To bring in the Jewish Sabbath, Shabbat candlesare lit on Friday evening just before sunset. It is a rabbinically prescribed law to light candles on Shabbat. Candle lighting is customarily done by the head of the home, but when she is not there, a male performs the task. The lighter covers their eyes and offers a blessing after lighting the candles.
When it comes to ancient customs, Shabbat candles Cappadocia are somewhat of a classic of the region. The Torah prevents Jews from igniting a fire on Shabbat, thus burning candles on the night before Shabbat begins allows us to see through the darkness while we eat Shabbat meal, which was their original purpose. The history of the practice has grown increasingly obscure with the development of electricity, but there is beauty in the mystique. The act itself has significance.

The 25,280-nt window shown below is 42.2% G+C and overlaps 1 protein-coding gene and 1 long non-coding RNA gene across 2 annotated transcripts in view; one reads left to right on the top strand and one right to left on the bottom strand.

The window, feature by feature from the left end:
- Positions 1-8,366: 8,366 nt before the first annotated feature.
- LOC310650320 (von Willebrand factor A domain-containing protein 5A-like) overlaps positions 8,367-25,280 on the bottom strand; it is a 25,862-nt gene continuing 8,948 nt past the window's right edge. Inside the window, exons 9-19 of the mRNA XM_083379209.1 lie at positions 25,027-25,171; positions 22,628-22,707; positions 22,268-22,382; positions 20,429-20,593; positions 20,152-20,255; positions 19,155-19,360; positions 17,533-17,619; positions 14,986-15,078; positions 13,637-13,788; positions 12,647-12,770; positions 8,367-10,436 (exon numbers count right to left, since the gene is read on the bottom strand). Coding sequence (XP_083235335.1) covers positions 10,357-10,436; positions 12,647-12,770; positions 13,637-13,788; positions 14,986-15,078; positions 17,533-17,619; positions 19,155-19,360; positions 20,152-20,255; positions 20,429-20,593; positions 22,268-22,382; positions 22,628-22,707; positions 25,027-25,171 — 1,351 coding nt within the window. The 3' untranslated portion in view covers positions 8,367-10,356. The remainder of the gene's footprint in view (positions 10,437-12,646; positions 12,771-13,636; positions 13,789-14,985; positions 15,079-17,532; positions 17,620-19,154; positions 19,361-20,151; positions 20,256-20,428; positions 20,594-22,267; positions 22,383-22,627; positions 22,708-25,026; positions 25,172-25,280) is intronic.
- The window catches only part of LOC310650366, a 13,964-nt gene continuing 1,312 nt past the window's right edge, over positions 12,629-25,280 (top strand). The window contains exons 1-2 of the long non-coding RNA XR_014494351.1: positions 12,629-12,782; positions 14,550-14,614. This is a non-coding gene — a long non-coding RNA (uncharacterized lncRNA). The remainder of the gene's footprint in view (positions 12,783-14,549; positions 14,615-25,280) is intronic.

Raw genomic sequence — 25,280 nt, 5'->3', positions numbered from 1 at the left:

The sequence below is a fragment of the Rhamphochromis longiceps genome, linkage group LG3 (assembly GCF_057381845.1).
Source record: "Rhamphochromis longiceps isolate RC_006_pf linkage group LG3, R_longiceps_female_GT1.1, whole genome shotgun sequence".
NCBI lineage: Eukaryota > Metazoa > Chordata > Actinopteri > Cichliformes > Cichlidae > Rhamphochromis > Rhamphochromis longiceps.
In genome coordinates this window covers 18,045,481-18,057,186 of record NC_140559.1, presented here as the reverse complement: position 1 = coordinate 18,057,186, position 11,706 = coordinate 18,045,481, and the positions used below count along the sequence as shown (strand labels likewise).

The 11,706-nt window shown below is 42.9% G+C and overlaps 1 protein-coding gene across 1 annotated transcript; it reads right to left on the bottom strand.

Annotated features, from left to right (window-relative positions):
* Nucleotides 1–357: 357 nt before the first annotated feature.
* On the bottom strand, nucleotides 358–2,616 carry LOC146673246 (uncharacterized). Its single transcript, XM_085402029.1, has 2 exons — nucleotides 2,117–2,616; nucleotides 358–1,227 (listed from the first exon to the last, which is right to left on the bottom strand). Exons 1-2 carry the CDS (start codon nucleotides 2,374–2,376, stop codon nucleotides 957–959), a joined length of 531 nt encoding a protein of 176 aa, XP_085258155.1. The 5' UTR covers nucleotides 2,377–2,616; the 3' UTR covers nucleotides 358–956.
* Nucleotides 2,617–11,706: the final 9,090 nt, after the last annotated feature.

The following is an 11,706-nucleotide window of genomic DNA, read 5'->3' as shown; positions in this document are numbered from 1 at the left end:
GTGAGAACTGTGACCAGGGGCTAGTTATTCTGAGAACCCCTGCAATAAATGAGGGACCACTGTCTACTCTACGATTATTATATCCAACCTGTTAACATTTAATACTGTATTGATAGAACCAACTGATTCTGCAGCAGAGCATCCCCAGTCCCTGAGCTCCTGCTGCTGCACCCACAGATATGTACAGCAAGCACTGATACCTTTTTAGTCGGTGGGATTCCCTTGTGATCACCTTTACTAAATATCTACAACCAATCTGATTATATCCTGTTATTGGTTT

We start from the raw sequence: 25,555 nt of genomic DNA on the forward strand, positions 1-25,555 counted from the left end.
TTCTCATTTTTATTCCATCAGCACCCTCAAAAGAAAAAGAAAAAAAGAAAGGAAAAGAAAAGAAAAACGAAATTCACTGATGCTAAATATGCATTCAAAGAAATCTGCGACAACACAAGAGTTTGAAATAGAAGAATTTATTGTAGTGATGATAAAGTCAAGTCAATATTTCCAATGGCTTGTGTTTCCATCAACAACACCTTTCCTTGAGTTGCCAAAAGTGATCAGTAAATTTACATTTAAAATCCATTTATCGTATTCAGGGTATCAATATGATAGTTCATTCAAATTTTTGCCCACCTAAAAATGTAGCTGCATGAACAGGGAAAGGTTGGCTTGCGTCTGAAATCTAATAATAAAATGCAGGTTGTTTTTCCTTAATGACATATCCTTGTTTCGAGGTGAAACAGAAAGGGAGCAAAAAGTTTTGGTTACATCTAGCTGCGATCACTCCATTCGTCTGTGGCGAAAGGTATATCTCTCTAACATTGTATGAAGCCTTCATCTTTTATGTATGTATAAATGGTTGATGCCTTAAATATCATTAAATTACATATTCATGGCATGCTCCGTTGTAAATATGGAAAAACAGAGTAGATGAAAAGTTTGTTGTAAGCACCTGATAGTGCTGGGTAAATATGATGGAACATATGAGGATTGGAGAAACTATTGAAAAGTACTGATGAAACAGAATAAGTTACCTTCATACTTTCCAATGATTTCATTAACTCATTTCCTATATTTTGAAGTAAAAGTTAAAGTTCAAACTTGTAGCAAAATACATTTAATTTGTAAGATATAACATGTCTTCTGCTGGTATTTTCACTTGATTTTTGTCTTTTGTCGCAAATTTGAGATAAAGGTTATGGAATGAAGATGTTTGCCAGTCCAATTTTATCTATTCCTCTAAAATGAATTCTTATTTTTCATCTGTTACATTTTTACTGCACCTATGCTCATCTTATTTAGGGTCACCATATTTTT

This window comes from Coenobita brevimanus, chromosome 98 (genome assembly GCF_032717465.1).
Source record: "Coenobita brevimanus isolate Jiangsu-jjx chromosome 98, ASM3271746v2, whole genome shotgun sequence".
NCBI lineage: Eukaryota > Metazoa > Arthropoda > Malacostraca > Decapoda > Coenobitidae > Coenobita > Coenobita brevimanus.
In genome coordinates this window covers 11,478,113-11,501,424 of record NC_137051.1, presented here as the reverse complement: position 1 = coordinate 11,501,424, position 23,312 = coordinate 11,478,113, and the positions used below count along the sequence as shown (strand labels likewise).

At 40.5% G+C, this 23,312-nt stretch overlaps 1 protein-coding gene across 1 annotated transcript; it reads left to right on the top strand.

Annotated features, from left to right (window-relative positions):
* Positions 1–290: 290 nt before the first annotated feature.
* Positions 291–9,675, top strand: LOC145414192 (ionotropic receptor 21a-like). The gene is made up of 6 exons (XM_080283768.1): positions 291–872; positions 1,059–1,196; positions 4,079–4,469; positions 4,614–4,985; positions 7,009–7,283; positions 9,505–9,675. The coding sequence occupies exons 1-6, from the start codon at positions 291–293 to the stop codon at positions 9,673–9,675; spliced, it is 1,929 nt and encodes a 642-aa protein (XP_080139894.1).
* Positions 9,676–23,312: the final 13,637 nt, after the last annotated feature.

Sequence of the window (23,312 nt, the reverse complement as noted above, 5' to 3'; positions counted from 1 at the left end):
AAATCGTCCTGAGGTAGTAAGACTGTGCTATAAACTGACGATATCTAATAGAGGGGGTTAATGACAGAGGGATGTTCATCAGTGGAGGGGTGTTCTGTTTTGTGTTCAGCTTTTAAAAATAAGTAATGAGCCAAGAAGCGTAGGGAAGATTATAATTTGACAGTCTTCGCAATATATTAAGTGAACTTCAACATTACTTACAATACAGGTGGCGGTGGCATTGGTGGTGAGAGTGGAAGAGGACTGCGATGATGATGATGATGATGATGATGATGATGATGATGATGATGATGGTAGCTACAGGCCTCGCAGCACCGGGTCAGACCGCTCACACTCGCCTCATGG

It is frequently cited in the Talmud and the Midrash and was also known to the Jews in its Greek version. From the Taurus to the Euxine and from the Halys to the Euphrates, the Roman province of Cappadocia was located. When Ariarathes, king of Cappadocia, was asked by the Romans to preserve cordial ties with the Jews of Cappadocia in light of the contract between the Hasmoneans and Rome, the first Jewish colony there is thought to have been established in the second century B.C.E.
Later, Jews from Cappadocia lived in Jaffa, Sepphoris, and Jerusalem. The grave of a Cappadocian flax merchant is mentioned in an inscription on a gravestone discovered in Jaffa. There are two Cappadocian sages mentioned who lived in Erez Israel. The fact that the sages allowed the Cappadocian Jews to use naphtha for their Sabbath lamps because no other oil was accessible to them shows that they were familiar with the conditions of life for Jews in Cappadocia.